At Shanghai’s Power Station of Art, the impact of an unknown object has created a vast crater in a barren moonscape. Entering through the fuselage of a ditched communist-era fighter jet, visitors take a winding path into the fearsome bowels of a mysterious planet, picking their way through the detritus and echoes of industry, technology, and civilizations. The darkened walkway culminates at the underside of the mysterious embedded object, revealing itself to be a glass cabinet of curiosities, swarming with thousands upon thousands of bees.
Titled The Great Chain of Being—Planet Trilogy (2016), the dramatic installation is one of more than 100 artworks by 92 artists on show at the just-opened 11th Shanghai Biennale. Devised by acclaimed theater director Mou Sen, The Great Chain of Being—Planet Trilogy houses sound, light, and installation works by more than 40 artists, including students at the China Academy of Art. It makes a fittingly collaborative centrepiece for an exhibition hinged on possibilities; causal relationships and reciprocal forces; and alternative avenues to current economic, political, and social relations.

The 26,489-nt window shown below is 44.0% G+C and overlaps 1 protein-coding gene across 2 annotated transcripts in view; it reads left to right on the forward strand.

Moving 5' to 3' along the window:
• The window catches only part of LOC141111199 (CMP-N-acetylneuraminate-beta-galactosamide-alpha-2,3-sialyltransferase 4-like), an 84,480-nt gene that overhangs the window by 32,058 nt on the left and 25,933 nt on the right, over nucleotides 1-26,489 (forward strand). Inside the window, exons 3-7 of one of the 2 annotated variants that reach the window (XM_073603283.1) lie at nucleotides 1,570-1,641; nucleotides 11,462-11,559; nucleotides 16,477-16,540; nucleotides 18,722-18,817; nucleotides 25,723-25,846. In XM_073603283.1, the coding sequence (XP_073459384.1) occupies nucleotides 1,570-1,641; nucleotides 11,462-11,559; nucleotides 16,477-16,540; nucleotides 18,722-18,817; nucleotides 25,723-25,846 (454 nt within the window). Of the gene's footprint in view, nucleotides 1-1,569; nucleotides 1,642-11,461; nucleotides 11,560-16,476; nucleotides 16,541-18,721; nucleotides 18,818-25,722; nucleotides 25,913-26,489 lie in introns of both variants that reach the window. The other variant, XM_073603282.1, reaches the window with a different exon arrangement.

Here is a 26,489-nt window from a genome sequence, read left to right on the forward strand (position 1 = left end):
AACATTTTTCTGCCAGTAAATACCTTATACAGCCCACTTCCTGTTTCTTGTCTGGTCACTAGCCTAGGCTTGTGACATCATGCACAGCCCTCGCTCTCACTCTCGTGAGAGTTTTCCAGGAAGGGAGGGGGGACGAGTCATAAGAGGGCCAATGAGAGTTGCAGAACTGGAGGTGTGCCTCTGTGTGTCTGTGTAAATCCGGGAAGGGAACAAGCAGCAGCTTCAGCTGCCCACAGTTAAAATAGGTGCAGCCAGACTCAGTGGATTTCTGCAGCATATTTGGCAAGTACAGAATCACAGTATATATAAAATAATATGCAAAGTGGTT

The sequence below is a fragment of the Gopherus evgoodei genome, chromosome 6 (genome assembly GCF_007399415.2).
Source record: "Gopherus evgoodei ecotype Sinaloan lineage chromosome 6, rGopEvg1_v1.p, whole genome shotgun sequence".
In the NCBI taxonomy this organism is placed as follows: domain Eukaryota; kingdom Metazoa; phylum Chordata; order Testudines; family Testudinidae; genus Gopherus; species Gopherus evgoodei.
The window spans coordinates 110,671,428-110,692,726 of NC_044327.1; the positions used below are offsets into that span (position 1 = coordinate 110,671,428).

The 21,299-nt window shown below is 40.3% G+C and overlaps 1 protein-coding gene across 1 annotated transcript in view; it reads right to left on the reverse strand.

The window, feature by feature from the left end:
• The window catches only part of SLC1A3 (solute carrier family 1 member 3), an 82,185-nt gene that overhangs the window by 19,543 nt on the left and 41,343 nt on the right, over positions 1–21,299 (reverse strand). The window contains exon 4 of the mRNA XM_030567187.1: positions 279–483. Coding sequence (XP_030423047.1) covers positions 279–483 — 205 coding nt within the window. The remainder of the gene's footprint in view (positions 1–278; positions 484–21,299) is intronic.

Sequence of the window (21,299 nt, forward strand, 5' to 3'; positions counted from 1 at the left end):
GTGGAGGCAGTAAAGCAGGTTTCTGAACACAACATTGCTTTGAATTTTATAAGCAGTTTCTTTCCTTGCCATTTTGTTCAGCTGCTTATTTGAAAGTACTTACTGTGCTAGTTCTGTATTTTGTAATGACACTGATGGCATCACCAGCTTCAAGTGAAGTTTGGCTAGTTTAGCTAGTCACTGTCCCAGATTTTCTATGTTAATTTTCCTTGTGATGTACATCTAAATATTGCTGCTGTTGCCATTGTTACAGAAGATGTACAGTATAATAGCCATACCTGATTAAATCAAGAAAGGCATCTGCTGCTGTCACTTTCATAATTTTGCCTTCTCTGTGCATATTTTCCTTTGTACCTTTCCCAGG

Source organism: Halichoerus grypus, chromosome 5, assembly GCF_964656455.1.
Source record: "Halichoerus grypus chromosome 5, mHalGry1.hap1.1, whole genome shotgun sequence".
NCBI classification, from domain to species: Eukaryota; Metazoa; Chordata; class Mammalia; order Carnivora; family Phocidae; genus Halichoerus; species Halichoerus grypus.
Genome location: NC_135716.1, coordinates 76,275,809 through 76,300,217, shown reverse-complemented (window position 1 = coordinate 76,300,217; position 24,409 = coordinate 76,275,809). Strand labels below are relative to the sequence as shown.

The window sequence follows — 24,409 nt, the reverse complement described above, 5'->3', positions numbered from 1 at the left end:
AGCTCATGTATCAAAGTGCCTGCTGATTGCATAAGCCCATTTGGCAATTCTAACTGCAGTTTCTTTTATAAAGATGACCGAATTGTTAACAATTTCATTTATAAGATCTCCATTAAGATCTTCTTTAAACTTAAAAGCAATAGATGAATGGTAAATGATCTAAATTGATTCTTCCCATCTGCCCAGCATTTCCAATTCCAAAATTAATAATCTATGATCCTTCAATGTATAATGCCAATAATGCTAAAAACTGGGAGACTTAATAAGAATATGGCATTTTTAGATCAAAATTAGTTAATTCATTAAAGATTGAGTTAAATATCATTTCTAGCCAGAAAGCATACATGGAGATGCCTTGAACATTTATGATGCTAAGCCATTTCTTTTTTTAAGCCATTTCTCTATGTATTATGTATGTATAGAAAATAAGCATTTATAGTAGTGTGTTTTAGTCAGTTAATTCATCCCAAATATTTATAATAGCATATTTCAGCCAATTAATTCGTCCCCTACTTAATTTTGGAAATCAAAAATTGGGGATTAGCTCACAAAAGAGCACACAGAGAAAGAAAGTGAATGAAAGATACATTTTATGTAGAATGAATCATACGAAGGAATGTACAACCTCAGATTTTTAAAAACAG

The biennale, “Why Not Ask Again: Arguments, Counter-arguments, and Stories,” is the creation of Delhi-based artist and curatorial group
. Its members, Jeebesh Bagchi, Monica Narula, and Shuddhabrata Sengupta, were heavily inspired by Liu Cixin’s cult science-fiction trilogy, most commonly referred to by its first title The Three-Body Problem
(2008). Liu’s trilogy draws on the orbital mechanics phenomena of the same name: the difficulty of predicting the gravitational forces created by three masses as opposed to two. It depicts humans’ first contact with extraterrestrials who have moved from the far-away Trisolaran galaxy to Cultural Revolution-era China, and onward to a projected future.